1. I didn’t know there was a word for that but even after my last 6 books being bestsellers, I don’t feel like a successful writer. I have to remind myself that I’m doing okay even if I’m not famous. Most writers aren’t.

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    • I don’t know if it makes me happy that even successful authors like yourself still feel this, or it makes me sad because that means it never goes away. Congratulations on your success! May you have many, many more! And thank you for stopping by!

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  2. Funny, I ask myself those questions too after a short story has been accepted. A common writer syndrome I’m sure, until we reach Stephen King status. I hope to lose that insecurity by then.

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  3. Thanks for co-hosting and stopping by my blog! I was talking about imposter syndrome with my brother a couple months ago, and we decided we both often feel that way. I’m in my early 30s and I still don’t feel capable of making adult decisions and I certainly do not feel like I’ve accomplished very much. It’s good to know we’re not alone, thanks for sharing this great post!

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    • Haha, this reminds me of one of my favorite memes I’ve seen around the internet: “I’m an adult but more like an adult cat… Like someone should probably take care of me but I can also sorta make it on my own.” I think that’s how we often feel as writers!

      Thanks for stopping by!

      Like

  4. It was cool to see you hosting this month. Something I may do some day. Can I wait the full year as you did?
    I’m another person who thinks they are a fake and sucky. Well, I have proof of this at least. Mostly because I don’t have anything worth while to be published. I have no achievements, unless you count the number of years I’ve spent blogging instead of trying to get anything published, an achievement.
    As luck would have it, (as my entry for this month shows), I’ve already decided to work on a schedule for 2016 to see what sort of writing accomplishments I can conclude. I have a series I want to finally finish and see if I can actually do anything with it.
    If I can, no THAT would be a fluke.

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    • I don’t think there’s any set time period before you can co-host–I’d never done it and I happened to see Alex asking for co-hosts, so I was like ‘why not?’

      All right, here’s the thing–every single writer who ‘made it,’ who has something published, including myself, once had nothing worthwhile to be published. All they had was a dream and a plan, like you do. That’s where we all start. I don’t know why writers are prone to this. I don’t think a line cook in a restaurant who has dreams of being a chef looks at Gordon Ramsay and Bobby Flay and says “well, I’m not on their level, so I must suck.” We all start as nothing. Stick to your guns and your plans. YOU CAN DO IT! As corny as it might sound, every tree starts as a nut, and when it’s a sapling it doesn’t compare itself to the grown trees around it–given enough time and sunlight, it catches up.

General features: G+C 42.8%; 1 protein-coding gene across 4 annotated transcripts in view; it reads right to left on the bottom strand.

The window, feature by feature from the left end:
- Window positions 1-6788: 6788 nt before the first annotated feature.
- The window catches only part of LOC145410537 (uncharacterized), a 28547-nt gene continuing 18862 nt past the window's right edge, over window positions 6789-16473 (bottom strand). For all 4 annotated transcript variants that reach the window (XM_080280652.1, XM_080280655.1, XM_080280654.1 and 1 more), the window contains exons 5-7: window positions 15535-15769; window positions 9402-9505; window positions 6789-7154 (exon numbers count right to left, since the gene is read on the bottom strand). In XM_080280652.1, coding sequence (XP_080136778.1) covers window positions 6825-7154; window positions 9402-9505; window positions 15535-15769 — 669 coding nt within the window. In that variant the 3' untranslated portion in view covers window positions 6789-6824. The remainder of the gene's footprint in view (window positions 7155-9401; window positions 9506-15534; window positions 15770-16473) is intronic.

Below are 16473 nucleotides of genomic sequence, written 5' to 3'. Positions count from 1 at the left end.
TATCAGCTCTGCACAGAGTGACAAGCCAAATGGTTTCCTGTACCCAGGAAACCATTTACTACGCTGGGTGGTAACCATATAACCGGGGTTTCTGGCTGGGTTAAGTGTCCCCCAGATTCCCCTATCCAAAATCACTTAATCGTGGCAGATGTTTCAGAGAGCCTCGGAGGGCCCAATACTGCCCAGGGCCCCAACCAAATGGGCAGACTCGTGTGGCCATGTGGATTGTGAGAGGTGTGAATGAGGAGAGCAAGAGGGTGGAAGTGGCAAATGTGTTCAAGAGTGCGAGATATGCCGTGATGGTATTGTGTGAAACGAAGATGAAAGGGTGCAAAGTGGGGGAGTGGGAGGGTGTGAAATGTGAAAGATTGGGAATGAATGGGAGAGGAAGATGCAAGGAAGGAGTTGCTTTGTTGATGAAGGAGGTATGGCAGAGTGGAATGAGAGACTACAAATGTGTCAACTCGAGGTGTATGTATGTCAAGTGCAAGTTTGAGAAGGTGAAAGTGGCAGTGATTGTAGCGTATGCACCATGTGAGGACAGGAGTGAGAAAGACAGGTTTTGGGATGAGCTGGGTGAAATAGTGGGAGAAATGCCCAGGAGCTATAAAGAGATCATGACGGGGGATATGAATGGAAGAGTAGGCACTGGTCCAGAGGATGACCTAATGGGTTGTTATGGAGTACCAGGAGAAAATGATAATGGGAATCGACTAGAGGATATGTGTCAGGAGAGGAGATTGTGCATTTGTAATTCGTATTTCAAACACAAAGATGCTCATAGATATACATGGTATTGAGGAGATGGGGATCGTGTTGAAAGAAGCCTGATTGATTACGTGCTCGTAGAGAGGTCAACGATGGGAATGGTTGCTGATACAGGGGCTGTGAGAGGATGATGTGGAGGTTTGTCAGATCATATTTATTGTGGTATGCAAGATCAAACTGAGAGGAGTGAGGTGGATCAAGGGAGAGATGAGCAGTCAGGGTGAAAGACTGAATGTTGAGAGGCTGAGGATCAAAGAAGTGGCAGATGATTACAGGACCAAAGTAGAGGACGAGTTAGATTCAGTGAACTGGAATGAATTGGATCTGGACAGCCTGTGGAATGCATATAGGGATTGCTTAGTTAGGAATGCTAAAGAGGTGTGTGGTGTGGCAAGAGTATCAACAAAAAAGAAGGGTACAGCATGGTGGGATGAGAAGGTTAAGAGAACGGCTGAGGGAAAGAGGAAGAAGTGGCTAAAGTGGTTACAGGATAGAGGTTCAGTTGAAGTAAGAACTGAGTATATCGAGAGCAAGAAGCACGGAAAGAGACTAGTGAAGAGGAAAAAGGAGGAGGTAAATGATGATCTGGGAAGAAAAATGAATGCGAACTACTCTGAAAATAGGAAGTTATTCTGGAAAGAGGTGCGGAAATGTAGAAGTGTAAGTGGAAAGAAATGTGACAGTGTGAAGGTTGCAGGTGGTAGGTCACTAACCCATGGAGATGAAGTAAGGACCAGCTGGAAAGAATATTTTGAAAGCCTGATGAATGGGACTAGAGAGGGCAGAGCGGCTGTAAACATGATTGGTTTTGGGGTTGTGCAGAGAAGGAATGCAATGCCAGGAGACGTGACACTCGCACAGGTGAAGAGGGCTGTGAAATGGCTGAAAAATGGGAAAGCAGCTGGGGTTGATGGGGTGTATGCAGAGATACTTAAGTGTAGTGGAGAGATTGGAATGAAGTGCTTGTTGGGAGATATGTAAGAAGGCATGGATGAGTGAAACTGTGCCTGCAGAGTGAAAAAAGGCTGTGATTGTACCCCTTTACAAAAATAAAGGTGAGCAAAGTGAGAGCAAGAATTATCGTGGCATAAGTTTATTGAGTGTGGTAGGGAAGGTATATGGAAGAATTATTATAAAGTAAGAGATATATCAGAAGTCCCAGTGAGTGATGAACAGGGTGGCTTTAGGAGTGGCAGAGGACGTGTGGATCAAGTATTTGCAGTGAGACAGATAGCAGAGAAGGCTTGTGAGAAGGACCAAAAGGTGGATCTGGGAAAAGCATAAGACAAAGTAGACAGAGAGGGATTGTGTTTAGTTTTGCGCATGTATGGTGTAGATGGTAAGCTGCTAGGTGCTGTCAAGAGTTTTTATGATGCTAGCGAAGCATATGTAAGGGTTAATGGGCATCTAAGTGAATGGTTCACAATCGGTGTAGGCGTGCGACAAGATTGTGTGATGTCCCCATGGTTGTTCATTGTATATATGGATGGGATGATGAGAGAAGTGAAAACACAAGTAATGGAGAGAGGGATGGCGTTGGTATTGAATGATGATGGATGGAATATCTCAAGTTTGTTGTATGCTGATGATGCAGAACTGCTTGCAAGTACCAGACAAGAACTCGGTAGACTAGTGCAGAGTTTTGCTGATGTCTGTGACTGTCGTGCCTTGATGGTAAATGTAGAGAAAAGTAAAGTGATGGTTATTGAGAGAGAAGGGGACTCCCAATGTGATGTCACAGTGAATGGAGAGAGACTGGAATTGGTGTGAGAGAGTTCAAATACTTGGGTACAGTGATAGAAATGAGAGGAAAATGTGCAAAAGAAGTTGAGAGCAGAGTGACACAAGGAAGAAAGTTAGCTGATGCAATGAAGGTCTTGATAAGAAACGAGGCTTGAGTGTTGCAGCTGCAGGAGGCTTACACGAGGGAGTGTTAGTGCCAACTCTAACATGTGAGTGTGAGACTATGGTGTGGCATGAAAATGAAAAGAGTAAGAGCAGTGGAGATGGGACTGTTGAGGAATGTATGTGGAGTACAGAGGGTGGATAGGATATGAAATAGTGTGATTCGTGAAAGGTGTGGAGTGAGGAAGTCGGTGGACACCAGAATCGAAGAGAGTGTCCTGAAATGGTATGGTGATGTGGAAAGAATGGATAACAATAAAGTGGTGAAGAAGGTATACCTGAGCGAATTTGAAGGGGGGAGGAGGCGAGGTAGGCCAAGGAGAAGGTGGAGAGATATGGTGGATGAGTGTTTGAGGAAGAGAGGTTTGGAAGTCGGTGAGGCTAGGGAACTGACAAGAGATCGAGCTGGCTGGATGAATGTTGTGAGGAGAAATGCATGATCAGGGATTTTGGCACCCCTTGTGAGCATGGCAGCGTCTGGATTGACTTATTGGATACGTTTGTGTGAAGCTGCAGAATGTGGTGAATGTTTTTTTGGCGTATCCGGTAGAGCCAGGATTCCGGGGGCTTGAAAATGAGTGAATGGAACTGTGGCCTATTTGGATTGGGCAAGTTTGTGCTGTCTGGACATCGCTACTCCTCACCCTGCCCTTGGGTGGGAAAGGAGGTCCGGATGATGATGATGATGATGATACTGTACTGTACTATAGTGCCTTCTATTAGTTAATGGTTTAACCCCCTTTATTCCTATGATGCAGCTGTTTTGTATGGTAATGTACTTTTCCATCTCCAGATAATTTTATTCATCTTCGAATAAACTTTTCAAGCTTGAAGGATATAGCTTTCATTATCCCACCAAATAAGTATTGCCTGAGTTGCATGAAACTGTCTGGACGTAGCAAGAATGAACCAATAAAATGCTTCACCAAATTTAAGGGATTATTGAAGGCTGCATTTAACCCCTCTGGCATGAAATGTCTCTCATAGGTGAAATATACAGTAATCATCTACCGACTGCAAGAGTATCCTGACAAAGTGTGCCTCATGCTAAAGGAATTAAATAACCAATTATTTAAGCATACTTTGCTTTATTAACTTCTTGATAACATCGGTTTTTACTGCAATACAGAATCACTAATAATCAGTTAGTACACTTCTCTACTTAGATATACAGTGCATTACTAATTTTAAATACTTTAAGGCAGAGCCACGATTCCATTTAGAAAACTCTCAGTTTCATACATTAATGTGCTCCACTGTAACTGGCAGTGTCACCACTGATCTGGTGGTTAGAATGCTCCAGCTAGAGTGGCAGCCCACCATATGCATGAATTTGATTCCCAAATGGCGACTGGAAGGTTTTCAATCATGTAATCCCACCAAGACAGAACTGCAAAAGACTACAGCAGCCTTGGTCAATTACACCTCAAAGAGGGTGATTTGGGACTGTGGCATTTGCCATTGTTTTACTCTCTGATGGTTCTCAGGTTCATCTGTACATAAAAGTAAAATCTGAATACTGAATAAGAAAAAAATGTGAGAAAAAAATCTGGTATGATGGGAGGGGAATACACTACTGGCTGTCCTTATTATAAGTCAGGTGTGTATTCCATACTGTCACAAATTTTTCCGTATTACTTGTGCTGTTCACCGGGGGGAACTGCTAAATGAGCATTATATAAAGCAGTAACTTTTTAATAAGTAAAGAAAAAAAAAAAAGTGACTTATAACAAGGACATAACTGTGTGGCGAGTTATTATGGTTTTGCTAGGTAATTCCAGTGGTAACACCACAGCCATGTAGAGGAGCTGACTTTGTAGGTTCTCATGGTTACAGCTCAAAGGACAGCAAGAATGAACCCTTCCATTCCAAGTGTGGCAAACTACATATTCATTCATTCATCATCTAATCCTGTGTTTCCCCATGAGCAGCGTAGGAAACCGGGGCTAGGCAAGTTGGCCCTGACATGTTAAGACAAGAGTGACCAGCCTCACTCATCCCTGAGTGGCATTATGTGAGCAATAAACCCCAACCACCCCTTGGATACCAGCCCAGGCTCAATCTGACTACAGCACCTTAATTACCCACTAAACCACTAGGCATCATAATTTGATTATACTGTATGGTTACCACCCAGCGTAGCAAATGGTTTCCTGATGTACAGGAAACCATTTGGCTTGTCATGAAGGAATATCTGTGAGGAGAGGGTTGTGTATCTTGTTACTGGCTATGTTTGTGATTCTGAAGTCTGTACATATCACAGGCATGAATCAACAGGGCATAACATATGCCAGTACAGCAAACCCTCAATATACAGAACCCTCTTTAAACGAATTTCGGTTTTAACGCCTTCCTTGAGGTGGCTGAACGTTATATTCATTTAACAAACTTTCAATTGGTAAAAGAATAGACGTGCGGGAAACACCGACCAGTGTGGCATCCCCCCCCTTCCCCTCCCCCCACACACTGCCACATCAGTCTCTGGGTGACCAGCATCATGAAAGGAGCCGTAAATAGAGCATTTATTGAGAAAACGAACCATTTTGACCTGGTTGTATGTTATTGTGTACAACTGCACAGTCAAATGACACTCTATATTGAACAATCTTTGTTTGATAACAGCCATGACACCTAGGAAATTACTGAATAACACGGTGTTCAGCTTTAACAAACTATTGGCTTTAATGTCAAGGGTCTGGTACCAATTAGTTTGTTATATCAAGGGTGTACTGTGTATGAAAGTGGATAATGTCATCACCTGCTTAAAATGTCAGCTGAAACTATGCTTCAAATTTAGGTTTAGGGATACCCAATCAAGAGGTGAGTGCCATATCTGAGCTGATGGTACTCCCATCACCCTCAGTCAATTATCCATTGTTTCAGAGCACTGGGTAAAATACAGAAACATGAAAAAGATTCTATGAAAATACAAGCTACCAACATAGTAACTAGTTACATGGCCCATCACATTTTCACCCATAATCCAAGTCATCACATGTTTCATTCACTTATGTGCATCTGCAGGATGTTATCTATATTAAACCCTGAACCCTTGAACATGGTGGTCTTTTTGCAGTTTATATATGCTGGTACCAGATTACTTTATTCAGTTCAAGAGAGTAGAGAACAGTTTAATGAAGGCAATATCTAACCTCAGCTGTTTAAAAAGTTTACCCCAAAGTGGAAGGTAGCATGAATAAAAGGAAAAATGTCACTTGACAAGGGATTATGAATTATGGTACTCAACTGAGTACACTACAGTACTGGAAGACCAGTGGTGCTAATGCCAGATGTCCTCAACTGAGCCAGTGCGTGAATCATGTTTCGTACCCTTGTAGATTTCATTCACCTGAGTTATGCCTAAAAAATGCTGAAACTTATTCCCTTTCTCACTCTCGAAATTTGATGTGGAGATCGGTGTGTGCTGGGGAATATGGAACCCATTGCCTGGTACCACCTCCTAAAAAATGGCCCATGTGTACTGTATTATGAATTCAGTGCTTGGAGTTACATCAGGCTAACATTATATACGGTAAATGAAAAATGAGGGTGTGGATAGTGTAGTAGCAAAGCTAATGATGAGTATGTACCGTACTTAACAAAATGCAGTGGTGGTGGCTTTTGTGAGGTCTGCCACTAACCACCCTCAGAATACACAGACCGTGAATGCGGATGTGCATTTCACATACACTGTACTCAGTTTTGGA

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  5. Kind of like those with Bulimia or Anorexia. Looking at themselves in a mirror all they can see is fat, not the beauty, not the bones (when it has gone too far). Sometimes reality is very hard to see, or believe… Thanks for co hosting!

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    • Absolutely, there’s a name for that too–dysphoria. I think writers have accomplishment dysphoria. All we see are the things that are wrong with us and need improving.

      Thanks for stopping by!

      Like

  6. Well, I don’t think I’ve made it far enough to fall into the impostor syndrome. I think I’m just in failure mode. 🙂 Ah well, I guess if it isn’t one thing, it’s another.

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  7. Ha, ha, I’d never heard of that before. I’m glad to hear there are other people who think that way. I published my first book in February, but I still find it hard to call myself an author in front of other people. That must be why.

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  8. I think I suffer from this too. It took me a long time to find the courage to put my work out there, and I second-guess myself all the time. I keep going the way I do because I love writing so much. Thanks for co-hosting!